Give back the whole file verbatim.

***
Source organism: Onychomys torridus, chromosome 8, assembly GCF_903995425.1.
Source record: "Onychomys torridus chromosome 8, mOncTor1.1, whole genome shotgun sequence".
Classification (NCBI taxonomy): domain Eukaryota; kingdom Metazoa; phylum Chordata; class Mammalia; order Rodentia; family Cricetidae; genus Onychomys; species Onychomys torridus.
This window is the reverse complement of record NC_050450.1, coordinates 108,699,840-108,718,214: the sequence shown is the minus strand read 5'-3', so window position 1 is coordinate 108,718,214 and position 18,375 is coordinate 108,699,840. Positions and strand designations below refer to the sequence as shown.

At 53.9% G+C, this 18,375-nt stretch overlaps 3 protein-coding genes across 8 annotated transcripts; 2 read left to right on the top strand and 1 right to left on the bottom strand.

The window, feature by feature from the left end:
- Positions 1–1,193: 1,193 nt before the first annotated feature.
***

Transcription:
Source organism: Onychomys torridus, chromosome 8, assembly GCF_903995425.1.
Source record: "Onychomys torridus chromosome 8, mOncTor1.1, whole genome shotgun sequence".
Classification (NCBI taxonomy): domain Eukaryota; kingdom Metazoa; phylum Chordata; class Mammalia; order Rodentia; family Cricetidae; genus Onychomys; species Onychomys torridus.
This window is the reverse complement of record NC_050450.1, coordinates 108,699,840-108,718,214: the sequence shown is the minus strand read 5'-3', so window position 1 is coordinate 108,718,214 and position 18,375 is coordinate 108,699,840. Positions and strand designations below refer to the sequence as shown.

At 53.9% G+C, this 18,375-nt stretch overlaps 3 protein-coding genes across 8 annotated transcripts; 2 read left to right on the top strand and 1 right to left on the bottom strand.

The window, feature by feature from the left end:
- Positions 1–1,193: 1,193 nt before the first annotated feature.